Author Interview: Jay Posey

Today I am interviewing Jay Posey, author of the new science-fiction novel, Sungrazer, second book in the Outriders series.

◊  ◊  ◊

DJ: Hey Jay! Welcome back to MyLifeMyBooksMyEscape! This is actually your third time here 🙂

For readers who might have missed previous interviews and aren’t familiar with you, could you tell us a little about yourself?

Jay Posey: Hi DJ, thanks for inviting me back!

I’m Jay Posey, author of the post-apocalyptic Legends of the Duskwalker trilogy, and the military SF Outriders series. For my day job, I’m a writer and game designer for Ubisoft/Red Storm Entertainment, where I’ve worked on things like Tom Clancy’s Ghost Recon and Rainbow Six franchises, and most recently the VR game Star Trek: Bridge Crew.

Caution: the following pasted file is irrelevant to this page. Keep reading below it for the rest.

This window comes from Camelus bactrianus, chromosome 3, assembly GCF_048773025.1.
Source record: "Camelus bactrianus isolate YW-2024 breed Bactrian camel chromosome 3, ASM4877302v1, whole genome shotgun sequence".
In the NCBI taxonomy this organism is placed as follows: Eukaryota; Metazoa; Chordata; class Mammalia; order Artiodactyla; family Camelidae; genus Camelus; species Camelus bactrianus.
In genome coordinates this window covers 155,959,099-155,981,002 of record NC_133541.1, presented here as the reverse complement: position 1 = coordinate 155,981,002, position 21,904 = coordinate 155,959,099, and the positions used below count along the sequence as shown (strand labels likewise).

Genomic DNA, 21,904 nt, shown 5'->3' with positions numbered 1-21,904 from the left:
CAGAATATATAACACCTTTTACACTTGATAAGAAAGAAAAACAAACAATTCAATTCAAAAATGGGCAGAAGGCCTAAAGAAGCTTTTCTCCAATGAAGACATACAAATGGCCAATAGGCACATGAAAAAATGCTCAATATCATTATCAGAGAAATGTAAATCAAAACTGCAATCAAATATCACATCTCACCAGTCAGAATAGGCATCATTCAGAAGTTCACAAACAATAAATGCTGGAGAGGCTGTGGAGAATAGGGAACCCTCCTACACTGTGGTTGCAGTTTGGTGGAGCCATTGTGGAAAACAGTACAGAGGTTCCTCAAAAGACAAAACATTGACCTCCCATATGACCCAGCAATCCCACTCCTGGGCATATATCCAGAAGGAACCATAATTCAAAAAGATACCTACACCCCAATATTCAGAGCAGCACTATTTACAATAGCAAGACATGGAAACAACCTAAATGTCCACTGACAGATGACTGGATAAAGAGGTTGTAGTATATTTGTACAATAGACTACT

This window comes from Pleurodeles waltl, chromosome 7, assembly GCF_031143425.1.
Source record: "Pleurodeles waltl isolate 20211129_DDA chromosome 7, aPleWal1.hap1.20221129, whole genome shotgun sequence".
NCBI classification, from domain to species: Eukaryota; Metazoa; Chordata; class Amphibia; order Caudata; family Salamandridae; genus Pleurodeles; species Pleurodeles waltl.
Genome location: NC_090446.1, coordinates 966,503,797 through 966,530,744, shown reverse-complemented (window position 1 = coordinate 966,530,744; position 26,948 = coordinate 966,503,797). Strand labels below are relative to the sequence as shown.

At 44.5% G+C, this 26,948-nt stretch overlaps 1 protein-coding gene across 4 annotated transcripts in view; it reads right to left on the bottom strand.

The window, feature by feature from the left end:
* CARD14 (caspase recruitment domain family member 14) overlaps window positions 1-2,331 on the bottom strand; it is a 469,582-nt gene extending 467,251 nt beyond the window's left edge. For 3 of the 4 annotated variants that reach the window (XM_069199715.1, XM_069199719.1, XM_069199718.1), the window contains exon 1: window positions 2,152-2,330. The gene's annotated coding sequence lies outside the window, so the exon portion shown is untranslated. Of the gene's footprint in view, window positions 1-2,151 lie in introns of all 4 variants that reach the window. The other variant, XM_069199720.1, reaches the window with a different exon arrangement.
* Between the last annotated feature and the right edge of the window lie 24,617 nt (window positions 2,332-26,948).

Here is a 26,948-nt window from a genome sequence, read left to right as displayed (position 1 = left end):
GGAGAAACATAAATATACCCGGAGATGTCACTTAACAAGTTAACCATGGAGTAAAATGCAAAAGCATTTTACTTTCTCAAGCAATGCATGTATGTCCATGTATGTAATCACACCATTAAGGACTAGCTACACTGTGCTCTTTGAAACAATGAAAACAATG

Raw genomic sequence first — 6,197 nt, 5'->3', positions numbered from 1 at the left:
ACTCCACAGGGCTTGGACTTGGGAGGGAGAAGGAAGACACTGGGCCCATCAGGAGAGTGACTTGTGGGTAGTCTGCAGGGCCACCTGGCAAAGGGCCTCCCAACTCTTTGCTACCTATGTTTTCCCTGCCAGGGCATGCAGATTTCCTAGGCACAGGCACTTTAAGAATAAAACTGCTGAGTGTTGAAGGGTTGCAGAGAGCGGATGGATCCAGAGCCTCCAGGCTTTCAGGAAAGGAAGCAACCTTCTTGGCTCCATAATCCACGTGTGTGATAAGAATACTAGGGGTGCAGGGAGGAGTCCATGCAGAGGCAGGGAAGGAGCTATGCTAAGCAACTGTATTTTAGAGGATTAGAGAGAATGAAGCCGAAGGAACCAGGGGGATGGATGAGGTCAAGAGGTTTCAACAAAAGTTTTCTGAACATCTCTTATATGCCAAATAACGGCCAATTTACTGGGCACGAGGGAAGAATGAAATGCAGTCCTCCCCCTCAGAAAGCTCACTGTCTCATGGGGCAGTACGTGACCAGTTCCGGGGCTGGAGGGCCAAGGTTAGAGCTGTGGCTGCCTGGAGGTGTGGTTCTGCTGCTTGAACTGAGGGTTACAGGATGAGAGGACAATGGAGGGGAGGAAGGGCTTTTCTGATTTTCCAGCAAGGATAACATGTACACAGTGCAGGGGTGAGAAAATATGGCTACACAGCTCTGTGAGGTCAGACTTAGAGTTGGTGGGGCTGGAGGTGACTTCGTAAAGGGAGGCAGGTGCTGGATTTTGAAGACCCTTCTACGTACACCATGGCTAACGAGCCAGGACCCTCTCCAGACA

DJ: What is Sungrazer and also the Outriders series about?

Jay: The Outriders series is about Captain Lincoln Suh and his 519th Applied Intelligence Group (aka “the Outriders”), an elite team of death-proofed special operators who go do all of the jobs that no one is supposed to ever find out about. To this point in the series, most of their time has been spent trying to prevent the outbreak of the first interplanetary war, between Earth and Mars.

In Sungrazer, Lincoln and his team have to track down a missing city-killing space-based weapon before its deployed. Naturally, it’s even harder than it sounds.

DJ: What were some of your influences for the Outriders series?